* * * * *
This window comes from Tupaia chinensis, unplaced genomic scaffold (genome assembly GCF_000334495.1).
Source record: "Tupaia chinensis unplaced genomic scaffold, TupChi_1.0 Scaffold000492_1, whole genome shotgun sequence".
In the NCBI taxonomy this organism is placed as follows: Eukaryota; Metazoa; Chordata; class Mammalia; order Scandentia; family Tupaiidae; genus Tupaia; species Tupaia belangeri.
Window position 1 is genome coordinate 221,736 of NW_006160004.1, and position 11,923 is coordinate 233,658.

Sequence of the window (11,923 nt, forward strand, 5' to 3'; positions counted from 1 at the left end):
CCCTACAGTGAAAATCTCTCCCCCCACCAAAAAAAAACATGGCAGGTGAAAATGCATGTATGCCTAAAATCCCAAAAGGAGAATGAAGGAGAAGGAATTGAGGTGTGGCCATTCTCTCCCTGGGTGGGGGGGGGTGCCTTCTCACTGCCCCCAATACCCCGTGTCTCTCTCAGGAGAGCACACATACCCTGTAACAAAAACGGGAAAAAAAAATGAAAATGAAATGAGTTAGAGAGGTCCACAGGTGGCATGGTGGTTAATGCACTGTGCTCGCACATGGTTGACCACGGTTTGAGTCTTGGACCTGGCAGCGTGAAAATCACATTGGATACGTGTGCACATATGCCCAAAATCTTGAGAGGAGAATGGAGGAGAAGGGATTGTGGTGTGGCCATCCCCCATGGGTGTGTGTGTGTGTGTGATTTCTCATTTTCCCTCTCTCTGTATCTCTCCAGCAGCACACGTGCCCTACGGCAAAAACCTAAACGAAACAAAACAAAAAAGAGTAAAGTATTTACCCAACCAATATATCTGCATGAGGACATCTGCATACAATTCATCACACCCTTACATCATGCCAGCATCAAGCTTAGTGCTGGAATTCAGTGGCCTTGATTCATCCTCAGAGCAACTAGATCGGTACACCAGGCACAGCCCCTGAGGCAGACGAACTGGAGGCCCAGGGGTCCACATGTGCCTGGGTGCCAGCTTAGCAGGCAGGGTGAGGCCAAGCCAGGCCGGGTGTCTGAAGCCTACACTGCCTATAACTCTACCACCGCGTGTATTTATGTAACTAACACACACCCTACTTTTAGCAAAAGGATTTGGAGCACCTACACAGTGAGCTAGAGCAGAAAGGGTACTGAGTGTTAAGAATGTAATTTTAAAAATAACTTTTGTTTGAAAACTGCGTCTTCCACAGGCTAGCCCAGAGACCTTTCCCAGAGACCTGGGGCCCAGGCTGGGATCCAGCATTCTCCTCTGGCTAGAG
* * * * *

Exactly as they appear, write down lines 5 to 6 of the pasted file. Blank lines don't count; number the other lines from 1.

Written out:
Sequence of the window (11,923 nt, forward strand, 5' to 3'; positions counted from 1 at the left end):
CCCTACAGTGAAAATCTCTCCCCCCACCAAAAAAAAACATGGCAGGTGAAAATGCATGTATGCCTAAAATCCCAAAAGGAGAATGAAGGAGAAGGAATTGAGGTGTGGCCATTCTCTCCCTGGGTGGGGGGGGGTGCCTTCTCACTGCCCCCAATACCCCGTGTCTCTCTCAGGAGAGCACACATACCCTGTAACAAAAACGGGAAAAAAAAATGAAAATGAAATGAGTTAGAGAGGTCCACAGGTGGCATGGTGGTTAATGCACTGTGCTCGCACATGGTTGACCACGGTTTGAGTCTTGGACCTGGCAGCGTGAAAATCACATTGGATACGTGTGCACATATGCCCAAAATCTTGAGAGGAGAATGGAGGAGAAGGGATTGTGGTGTGGCCATCCCCCATGGGTGTGTGTGTGTGTGTGATTTCTCATTTTCCCTCTCTCTGTATCTCTCCAGCAGCACACGTGCCCTACGGCAAAAACCTAAACGAAACAAAACAAAAAAGAGTAAAGTATTTACCCAACCAATATATCTGCATGAGGACATCTGCATACAATTCATCACACCCTTACATCATGCCAGCATCAAGCTTAGTGCTGGAATTCAGTGGCCTTGATTCATCCTCAGAGCAACTAGATCGGTACACCAGGCACAGCCCCTGAGGCAGACGAACTGGAGGCCCAGGGGTCCACATGTGCCTGGGTGCCAGCTTAGCAGGCAGGGTGAGGCCAAGCCAGGCCGGGTGTCTGAAGCCTACACTGCCTATAACTCTACCACCGCGTGTATTTATGTAACTAACACACACCCTACTTTTAGCAAAAGGATTTGGAGCACCTACACAGTGAGCTAGAGCAGAAAGGGTACTGAGTGTTAAGAATGTAATTTTAAAAATAACTTTTGTTTGAAAACTGCGTCTTCCACAGGCTAGCCCAGAGACCTTTCCCAGAGACCTGGGGCCCAGGCTGGGATCCAGCATTCTCCTCTGGCTAGAG